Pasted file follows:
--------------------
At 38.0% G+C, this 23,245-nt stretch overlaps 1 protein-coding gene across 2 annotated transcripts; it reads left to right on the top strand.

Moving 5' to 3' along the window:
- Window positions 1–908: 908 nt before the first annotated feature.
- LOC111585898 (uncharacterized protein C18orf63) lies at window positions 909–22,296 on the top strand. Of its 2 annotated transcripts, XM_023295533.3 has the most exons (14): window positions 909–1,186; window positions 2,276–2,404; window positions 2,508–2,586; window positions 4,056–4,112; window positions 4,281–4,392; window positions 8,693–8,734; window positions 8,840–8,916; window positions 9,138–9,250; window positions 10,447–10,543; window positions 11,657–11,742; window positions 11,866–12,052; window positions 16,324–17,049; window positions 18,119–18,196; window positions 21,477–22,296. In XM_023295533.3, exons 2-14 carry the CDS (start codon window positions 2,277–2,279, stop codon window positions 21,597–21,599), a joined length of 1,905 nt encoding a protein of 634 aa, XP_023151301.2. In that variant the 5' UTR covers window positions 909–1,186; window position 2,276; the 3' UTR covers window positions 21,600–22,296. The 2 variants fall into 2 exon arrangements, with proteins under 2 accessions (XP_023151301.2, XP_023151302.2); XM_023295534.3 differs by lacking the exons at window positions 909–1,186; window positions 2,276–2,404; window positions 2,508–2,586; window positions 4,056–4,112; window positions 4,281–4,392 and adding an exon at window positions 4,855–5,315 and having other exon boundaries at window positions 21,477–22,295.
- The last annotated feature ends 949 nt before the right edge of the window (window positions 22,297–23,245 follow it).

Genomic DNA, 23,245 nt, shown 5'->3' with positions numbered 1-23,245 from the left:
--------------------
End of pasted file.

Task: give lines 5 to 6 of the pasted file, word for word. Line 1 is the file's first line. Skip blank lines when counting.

- The last annotated feature ends 949 nt before the right edge of the window (window positions 22,297–23,245 follow it).

Genomic DNA, 23,245 nt, shown 5'->3' with positions numbered 1-23,245 from the left: